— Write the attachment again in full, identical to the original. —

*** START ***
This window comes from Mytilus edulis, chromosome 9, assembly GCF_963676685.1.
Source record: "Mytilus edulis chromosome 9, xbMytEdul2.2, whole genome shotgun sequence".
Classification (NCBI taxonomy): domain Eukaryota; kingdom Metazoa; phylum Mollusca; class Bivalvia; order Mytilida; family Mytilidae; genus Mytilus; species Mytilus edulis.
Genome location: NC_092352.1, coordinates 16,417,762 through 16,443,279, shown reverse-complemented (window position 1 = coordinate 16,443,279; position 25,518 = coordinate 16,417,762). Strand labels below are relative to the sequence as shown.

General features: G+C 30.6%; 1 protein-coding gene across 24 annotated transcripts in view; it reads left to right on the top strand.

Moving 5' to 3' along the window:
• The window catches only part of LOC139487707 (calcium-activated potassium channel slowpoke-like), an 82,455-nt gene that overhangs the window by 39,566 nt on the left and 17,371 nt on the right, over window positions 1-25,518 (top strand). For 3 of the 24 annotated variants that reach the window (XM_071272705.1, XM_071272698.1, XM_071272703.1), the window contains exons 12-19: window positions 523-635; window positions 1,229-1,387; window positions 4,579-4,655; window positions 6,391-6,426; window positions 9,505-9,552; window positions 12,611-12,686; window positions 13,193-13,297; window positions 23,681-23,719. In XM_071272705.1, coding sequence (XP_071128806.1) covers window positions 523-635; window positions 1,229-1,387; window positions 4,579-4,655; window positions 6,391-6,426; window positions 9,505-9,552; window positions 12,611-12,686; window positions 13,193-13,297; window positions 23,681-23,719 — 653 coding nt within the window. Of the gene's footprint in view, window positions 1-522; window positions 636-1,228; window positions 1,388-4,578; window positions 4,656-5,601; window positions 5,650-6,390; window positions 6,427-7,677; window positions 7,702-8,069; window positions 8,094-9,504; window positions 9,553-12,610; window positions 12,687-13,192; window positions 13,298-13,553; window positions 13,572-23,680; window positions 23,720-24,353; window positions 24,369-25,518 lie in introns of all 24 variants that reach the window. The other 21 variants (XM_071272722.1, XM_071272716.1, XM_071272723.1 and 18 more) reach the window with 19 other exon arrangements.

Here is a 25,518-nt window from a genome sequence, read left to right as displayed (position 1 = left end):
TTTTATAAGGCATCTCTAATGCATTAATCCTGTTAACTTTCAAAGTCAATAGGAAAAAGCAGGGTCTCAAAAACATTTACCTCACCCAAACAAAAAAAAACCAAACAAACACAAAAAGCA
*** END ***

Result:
This window comes from Mytilus edulis, chromosome 9, assembly GCF_963676685.1.
Source record: "Mytilus edulis chromosome 9, xbMytEdul2.2, whole genome shotgun sequence".
Classification (NCBI taxonomy): domain Eukaryota; kingdom Metazoa; phylum Mollusca; class Bivalvia; order Mytilida; family Mytilidae; genus Mytilus; species Mytilus edulis.
Genome location: NC_092352.1, coordinates 16,417,762 through 16,443,279, shown reverse-complemented (window position 1 = coordinate 16,443,279; position 25,518 = coordinate 16,417,762). Strand labels below are relative to the sequence as shown.

General features: G+C 30.6%; 1 protein-coding gene across 24 annotated transcripts in view; it reads left to right on the top strand.

Moving 5' to 3' along the window:
• The window catches only part of LOC139487707 (calcium-activated potassium channel slowpoke-like), an 82,455-nt gene that overhangs the window by 39,566 nt on the left and 17,371 nt on the right, over window positions 1-25,518 (top strand). For 3 of the 24 annotated variants that reach the window (XM_071272705.1, XM_071272698.1, XM_071272703.1), the window contains exons 12-19: window positions 523-635; window positions 1,229-1,387; window positions 4,579-4,655; window positions 6,391-6,426; window positions 9,505-9,552; window positions 12,611-12,686; window positions 13,193-13,297; window positions 23,681-23,719. In XM_071272705.1, coding sequence (XP_071128806.1) covers window positions 523-635; window positions 1,229-1,387; window positions 4,579-4,655; window positions 6,391-6,426; window positions 9,505-9,552; window positions 12,611-12,686; window positions 13,193-13,297; window positions 23,681-23,719 — 653 coding nt within the window. Of the gene's footprint in view, window positions 1-522; window positions 636-1,228; window positions 1,388-4,578; window positions 4,656-5,601; window positions 5,650-6,390; window positions 6,427-7,677; window positions 7,702-8,069; window positions 8,094-9,504; window positions 9,553-12,610; window positions 12,687-13,192; window positions 13,298-13,553; window positions 13,572-23,680; window positions 23,720-24,353; window positions 24,369-25,518 lie in introns of all 24 variants that reach the window. The other 21 variants (XM_071272722.1, XM_071272716.1, XM_071272723.1 and 18 more) reach the window with 19 other exon arrangements.

Here is a 25,518-nt window from a genome sequence, read left to right as displayed (position 1 = left end):
TTTTATAAGGCATCTCTAATGCATTAATCCTGTTAACTTTCAAAGTCAATAGGAAAAAGCAGGGTCTCAAAAACATTTACCTCACCCAAACAAAAAAAAACCAAACAAACACAAAAAGCA